Europe and Africa must address the issue of illicit financial flows (IFFs) and prioritise the delivery of greater domestic resource mobilisation so that public resources can be invested in public services according to the directors of the European Think Tanks Group (ETTG). They also say that both continents could reduce their reliance on global supply chains.
But the directors are concerned that a long-awaited new EU-Africa partnership announced in March may be knocked off-course by the impacts of the coronavirus pandemic.
In March, before the pandemic took hold, the EU outlined a long-awaited new Africa strategy with the ambition of forging a “partnership of equals”.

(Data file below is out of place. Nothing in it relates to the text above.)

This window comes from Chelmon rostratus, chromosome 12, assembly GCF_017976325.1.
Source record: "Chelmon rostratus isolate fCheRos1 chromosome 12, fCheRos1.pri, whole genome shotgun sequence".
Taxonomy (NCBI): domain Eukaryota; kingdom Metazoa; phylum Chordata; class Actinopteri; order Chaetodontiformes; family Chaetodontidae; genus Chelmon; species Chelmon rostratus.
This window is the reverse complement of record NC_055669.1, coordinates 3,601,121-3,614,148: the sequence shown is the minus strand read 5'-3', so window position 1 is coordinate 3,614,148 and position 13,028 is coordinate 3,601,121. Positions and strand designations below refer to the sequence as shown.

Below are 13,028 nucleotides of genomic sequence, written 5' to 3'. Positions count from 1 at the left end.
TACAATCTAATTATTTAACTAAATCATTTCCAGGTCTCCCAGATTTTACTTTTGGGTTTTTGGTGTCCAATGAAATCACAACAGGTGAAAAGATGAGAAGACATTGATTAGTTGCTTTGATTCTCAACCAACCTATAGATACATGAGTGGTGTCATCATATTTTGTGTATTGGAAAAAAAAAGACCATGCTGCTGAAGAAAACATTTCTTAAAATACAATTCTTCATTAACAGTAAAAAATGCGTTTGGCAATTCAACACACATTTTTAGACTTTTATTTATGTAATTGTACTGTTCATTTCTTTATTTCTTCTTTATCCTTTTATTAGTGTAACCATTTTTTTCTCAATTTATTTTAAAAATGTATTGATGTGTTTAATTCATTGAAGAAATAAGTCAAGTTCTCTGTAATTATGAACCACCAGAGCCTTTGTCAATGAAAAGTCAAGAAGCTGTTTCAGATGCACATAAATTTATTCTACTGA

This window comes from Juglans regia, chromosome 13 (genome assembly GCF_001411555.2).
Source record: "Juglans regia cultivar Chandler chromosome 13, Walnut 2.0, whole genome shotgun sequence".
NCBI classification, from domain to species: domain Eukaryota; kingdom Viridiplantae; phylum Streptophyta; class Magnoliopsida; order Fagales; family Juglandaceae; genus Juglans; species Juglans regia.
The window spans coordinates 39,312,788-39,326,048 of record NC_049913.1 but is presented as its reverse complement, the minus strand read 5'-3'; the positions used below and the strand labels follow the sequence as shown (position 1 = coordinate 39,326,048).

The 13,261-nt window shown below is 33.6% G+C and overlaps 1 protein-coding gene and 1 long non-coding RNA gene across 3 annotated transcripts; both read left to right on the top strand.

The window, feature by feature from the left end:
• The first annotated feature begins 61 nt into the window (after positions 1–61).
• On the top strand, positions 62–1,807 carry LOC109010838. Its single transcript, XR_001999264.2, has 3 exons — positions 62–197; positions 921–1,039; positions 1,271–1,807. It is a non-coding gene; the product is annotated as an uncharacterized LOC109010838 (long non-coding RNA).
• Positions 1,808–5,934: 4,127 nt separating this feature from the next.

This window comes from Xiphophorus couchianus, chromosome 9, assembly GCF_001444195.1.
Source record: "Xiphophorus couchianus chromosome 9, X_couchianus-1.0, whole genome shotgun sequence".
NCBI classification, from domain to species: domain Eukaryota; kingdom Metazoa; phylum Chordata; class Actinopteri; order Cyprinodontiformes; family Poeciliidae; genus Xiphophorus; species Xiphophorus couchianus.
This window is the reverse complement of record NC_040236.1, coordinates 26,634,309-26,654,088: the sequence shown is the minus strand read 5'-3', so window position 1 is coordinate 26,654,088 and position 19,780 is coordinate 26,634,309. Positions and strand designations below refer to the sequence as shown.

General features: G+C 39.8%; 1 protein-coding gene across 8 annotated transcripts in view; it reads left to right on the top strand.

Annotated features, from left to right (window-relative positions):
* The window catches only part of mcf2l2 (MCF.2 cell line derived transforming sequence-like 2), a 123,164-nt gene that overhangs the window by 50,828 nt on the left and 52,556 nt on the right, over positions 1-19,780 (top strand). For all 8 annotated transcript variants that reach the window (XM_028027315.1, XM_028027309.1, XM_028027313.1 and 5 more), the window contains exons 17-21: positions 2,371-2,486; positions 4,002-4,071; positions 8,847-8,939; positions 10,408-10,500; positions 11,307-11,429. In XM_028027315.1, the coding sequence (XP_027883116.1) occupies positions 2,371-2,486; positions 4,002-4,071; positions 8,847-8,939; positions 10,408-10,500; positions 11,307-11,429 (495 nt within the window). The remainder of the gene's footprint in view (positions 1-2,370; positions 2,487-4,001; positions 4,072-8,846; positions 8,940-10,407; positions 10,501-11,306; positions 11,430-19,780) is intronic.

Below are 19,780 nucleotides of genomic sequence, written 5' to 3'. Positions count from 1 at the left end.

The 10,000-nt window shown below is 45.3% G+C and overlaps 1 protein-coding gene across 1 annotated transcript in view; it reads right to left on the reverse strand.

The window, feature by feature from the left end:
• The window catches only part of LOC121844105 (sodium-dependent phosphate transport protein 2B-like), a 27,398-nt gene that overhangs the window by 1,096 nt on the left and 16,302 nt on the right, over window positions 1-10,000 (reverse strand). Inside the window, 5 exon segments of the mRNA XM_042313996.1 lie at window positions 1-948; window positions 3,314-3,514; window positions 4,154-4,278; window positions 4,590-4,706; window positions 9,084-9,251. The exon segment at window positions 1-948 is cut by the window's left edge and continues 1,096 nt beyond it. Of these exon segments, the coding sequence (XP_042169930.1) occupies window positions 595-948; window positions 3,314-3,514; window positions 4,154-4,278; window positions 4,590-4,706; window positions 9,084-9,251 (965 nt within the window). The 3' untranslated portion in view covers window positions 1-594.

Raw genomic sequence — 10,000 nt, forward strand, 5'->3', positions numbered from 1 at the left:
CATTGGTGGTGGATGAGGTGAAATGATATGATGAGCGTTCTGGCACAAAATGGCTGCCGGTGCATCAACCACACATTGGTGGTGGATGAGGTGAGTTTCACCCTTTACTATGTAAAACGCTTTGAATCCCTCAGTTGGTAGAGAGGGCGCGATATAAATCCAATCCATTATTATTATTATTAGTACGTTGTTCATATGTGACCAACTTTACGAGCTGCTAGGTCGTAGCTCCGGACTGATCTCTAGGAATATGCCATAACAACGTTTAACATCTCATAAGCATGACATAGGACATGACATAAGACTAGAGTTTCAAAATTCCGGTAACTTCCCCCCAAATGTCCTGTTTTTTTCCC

“The coronavirus now puts this strategy at risk and will be the first major test of the EU’s ambition,” the ETTG directors say on the EURACTIV news site.
The directors do however suggest that Europe and Africa could work on solutions to avoid over-reliance on global supply chains that have become fragmented during the pandemic to the extent that several countries have run short of medical equipment required to fight coronavirus.
“While the integration of the global economy is inevitable and should be continued, it might be wise for both Europe and Africa to ensure a globalisation which is more regional in nature with less external dependency on global markets,” the directors say.
“The experience of the EU, prioritising the construction of a common internal market over global supply chains, can be an inspiration both for today’s EU and for Africa’s Continental Free Trade Area under construction,” they conclude.
Categories: Trade Based Financial crimes News